Sewage system prone to overflow

Now consider sewers. The lift station that moves wastewater to a sewage lagoon was built too small, so the system was prone to overflow. Engineers enlarged it, adding a second chamber, but it overflowed again in January. The station is only 60 metres from the lake and the chief worries that it could spill over yet again as spring advances.

The community’s power problems stem from its aging, diesel-fuelled generating station next to the airstrip. Power failures and surges would routinely knock out the internet or turn off the lights. Contractors are replacing the generators, a process that Mr. Yesno says is nine years overdue. The bearings on the oldest generator failed this winter.

With each of its main life-support systems acting up – water, sewers and power – Eabametoong declared a state of emergency last July. But emergency seems the wrong word for problems that are so common and so chronic.

The pandemic complicates all the difficulties that come with being a remote community. In normal times, there is constant traffic between Eabametoong and the world outside. In the winter, many people take the winter road to visit family in Thunder Bay or other places, do their shopping, watch hockey games or go to medical appointments. But that road, built over frozen lakes and swamps, is only open for a few weeks in the coldest weather. The winter road season is ending now, leaving the community reliant on flights from the airstrip.


The flags of Canada, Ontario and the Eabametoong First Nation fly over the Kevin C. Sagutcheway Memorial Nursing Station.

At the nursing station, the windows are smashed. When this picture was taken in mid-February, there were only eight confirmed COVID-19 cases in all of Canada.


Flying lifeline looking more precarious

Teachers from outside fly in to teach at the school and doctors to work in the nursing station. Officers fly in to staff the police outpost. Judges, prosecutors and defence lawyers fly in – often together on the same small plane – to handle cases. Residents fly out for medical treatment or job training in Thunder Bay. Young people must live outside the community for their final grades of school.

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All that movement is slowing down now. Travelling on a cramped plane these days does not seem wise and locals say the number of flights is being cut back due to reduced traffic. Maintenance contractors aren’t visiting unless there is an emergency.

Diesel fuel and groceries are still coming in, but the community’s lifeline is looking more precarious and it could grow more so if the COVID-19 crisis across Canada drags on for months. Mr. Yesno is particularly worried about Eabametoong’s elders, many of whom are in poor health and rely on visits from caregivers. Rates of diabetes and autoimmune diseases are high.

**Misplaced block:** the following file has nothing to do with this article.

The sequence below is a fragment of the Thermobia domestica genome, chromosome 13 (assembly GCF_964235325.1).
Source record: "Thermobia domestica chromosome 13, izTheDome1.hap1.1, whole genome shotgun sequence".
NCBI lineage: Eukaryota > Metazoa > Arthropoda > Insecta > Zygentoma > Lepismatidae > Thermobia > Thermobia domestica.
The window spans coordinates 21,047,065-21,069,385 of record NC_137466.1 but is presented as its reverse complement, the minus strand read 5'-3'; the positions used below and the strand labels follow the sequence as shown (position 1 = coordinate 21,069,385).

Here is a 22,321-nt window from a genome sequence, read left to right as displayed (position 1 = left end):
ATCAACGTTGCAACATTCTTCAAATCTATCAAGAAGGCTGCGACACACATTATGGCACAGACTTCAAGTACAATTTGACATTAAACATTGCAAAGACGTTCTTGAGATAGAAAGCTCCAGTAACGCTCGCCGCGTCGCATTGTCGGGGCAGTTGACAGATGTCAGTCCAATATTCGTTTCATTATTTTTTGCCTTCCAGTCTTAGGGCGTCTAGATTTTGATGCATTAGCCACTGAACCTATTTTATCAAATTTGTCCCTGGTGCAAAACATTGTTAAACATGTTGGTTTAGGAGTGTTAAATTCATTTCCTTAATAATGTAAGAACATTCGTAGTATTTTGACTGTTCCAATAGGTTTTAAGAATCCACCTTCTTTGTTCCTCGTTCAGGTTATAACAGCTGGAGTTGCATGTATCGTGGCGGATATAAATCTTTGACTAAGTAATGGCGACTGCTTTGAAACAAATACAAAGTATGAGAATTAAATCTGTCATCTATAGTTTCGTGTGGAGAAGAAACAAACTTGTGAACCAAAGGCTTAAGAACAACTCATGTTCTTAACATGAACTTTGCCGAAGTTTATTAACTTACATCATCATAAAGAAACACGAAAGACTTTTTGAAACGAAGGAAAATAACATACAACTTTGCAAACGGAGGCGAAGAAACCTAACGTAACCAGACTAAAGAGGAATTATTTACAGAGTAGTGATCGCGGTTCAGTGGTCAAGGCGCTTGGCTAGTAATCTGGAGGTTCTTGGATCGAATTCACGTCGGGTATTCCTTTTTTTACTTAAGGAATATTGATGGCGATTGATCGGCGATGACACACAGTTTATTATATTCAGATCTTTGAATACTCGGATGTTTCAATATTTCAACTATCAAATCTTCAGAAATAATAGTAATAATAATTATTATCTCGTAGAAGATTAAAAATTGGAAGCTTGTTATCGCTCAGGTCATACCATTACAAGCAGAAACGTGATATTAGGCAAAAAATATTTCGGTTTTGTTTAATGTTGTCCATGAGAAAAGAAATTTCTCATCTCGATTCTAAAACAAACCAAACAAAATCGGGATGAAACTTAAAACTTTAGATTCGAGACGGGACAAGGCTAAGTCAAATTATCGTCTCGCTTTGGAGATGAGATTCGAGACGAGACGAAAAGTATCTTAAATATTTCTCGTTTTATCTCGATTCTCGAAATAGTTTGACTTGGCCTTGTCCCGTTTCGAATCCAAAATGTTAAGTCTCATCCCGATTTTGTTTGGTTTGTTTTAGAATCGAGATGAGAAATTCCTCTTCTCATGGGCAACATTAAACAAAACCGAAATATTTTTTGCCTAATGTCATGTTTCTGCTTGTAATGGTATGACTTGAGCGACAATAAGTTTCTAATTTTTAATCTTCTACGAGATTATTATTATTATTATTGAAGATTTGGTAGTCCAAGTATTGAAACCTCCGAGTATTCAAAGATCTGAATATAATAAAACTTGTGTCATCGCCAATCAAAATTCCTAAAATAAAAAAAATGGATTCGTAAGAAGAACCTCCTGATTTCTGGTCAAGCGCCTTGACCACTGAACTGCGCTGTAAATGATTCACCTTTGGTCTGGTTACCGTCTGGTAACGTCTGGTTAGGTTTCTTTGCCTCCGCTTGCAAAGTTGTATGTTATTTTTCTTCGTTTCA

He is appealing to government officials for help, trying to “raise the bar of awareness” about the special problems of places such as this: overcrowding, unreliable tap water and – at a time when communication is of the essence – substandard internet and other telecommunications links. The community, he says, is like a crowded room. “It’s almost as if you are in a confined place with a lot of people. That’s the situation we are in with remote communities.”


A truck heads for the grocery store laden with goods to deliver. All groceries must be flown in to Eabametoong.

David Jackson/The Globe and Mail


15 confirmed cases in Indigenous communities

The federal government has put aside $305-million to help Indigenous peoples cope with the COVID-19 crisis. The Minister of Indigenous Services, Marc Miller, said on Thursday that there were 15 confirmed cases of the disease in Indigenous communities.

Mr. Yesno says the mood in Eabametoong is “up and down.” While there is “an elevated level of anxiety,” most people are getting by. To keep spirits up, people are going on the radio station to sing songs or tell stories about the old days.

Community leaders are encouraging residents to get out on the land, even providing gas, tents and other equipment to help them do it. This is the time of the annual spring hunt, when people go out in search of moose, geese and ducks.

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Despite all his frustrations about the state of the infrastructure, the chief has big plans for the community. He wants a new school to replace the aging old one and a seniors’ home for the elders. He wants to set up a greenhouse, run on solar power, to grow vegetables, which are terribly expensive to fly in from outside. He wants to replace the landfill outside of town, which is full and overrun by trash-loving bears in summer. He wants to build a new winter road that would take a shorter route to the nearest big town.

Improving this community, and others like it, has been his life’s work. First, though, he has to help keep it safe through this unprecedented crisis.